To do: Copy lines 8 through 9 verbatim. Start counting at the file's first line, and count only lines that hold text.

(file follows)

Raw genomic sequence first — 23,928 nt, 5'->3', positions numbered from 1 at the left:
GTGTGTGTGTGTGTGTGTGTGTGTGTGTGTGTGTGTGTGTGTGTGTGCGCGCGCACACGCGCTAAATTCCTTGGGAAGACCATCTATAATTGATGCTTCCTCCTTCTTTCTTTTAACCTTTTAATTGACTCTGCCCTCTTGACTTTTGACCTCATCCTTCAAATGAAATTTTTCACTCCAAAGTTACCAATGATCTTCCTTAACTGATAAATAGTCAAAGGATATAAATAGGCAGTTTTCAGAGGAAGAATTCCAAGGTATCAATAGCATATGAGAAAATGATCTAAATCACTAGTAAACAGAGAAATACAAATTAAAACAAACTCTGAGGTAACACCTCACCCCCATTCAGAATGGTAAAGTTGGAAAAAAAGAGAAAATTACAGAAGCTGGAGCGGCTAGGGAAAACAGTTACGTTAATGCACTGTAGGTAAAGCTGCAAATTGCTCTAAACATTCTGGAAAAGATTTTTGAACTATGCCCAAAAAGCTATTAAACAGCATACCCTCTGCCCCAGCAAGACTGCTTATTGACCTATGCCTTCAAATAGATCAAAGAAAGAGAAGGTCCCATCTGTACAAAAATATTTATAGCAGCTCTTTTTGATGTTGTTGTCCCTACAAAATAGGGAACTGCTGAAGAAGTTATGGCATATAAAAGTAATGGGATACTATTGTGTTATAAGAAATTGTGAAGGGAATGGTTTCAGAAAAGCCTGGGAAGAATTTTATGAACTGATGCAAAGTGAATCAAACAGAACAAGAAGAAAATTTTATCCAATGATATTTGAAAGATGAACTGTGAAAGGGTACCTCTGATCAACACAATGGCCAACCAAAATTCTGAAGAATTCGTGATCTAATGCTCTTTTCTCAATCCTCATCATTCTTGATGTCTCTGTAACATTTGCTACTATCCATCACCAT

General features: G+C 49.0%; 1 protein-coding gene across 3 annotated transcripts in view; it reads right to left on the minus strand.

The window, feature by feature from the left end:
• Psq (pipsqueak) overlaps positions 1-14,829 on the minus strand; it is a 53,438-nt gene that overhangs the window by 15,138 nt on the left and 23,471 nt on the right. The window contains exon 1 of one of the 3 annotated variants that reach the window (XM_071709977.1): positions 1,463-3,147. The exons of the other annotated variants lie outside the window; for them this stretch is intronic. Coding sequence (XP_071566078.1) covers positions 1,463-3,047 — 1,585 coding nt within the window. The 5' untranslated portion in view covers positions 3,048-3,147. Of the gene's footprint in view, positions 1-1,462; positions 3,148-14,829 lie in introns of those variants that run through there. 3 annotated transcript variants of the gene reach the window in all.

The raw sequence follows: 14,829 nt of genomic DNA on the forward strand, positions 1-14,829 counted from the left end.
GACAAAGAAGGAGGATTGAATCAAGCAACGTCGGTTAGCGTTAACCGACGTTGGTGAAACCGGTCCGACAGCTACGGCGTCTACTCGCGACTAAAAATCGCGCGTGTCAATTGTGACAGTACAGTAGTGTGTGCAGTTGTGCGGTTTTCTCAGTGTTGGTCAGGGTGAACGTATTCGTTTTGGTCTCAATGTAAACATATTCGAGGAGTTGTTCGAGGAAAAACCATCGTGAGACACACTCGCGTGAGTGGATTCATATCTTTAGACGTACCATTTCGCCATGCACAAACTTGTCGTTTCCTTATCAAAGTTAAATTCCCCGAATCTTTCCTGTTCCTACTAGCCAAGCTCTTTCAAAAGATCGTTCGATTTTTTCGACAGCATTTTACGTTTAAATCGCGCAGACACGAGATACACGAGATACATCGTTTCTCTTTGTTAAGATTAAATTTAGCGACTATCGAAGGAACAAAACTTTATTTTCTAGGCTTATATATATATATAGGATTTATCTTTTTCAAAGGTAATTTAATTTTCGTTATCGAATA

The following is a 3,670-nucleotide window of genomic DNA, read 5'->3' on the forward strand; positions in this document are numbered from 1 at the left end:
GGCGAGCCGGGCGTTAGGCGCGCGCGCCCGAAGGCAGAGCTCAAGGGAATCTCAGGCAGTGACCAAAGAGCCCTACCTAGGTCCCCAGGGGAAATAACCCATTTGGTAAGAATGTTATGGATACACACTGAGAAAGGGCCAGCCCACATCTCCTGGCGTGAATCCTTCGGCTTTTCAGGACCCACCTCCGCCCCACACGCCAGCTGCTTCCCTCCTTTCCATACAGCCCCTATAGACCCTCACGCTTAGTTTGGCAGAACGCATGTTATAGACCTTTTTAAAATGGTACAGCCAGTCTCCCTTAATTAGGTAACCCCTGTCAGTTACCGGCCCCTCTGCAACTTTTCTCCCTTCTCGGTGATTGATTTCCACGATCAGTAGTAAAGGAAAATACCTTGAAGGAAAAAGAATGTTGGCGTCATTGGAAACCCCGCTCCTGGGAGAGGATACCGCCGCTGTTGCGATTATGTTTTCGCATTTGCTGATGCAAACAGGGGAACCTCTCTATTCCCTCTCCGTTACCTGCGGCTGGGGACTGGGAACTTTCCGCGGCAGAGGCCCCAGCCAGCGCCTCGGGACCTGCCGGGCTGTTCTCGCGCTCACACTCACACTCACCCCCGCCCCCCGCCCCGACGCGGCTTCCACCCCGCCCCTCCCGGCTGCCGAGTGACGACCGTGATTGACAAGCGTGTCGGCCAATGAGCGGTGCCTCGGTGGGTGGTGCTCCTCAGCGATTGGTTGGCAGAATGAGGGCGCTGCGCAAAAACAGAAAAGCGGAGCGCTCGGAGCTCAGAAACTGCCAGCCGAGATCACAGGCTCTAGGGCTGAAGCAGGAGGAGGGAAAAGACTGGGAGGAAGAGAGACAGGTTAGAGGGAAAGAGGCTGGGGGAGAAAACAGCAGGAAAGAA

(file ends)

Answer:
The following is a 3,670-nucleotide window of genomic DNA, read 5'->3' on the forward strand; positions in this document are numbered from 1 at the left end:
GGCGAGCCGGGCGTTAGGCGCGCGCGCCCGAAGGCAGAGCTCAAGGGAATCTCAGGCAGTGACCAAAGAGCCCTACCTAGGTCCCCAGGGGAAATAACCCATTTGGTAAGAATGTTATGGATACACACTGAGAAAGGGCCAGCCCACATCTCCTGGCGTGAATCCTTCGGCTTTTCAGGACCCACCTCCGCCCCACACGCCAGCTGCTTCCCTCCTTTCCATACAGCCCCTATAGACCCTCACGCTTAGTTTGGCAGAACGCATGTTATAGACCTTTTTAAAATGGTACAGCCAGTCTCCCTTAATTAGGTAACCCCTGTCAGTTACCGGCCCCTCTGCAACTTTTCTCCCTTCTCGGTGATTGATTTCCACGATCAGTAGTAAAGGAAAATACCTTGAAGGAAAAAGAATGTTGGCGTCATTGGAAACCCCGCTCCTGGGAGAGGATACCGCCGCTGTTGCGATTATGTTTTCGCATTTGCTGATGCAAACAGGGGAACCTCTCTATTCCCTCTCCGTTACCTGCGGCTGGGGACTGGGAACTTTCCGCGGCAGAGGCCCCAGCCAGCGCCTCGGGACCTGCCGGGCTGTTCTCGCGCTCACACTCACACTCACCCCCGCCCCCCGCCCCGACGCGGCTTCCACCCCGCCCCTCCCGGCTGCCGAGTGACGACCGTGATTGACAAGCGTGTCGGCCAATGAGCGGTGCCTCGGTGGGTGGTGCTCCTCAGCGATTGGTTGGCAGAATGAGGGCGCTGCGCAAAAACAGAAAAGCGGAGCGCTCGGAGCTCAGAAACTGCCAGCCGAGATCACAGGCTCTAGGGCTGAAGCAGGAGGAGGGAAAAGACTGGGAGGAAGAGAGACAGGTTAGAGGGAAAGAGGCTGGGGGAGAAAACAGCAGGAAAGAA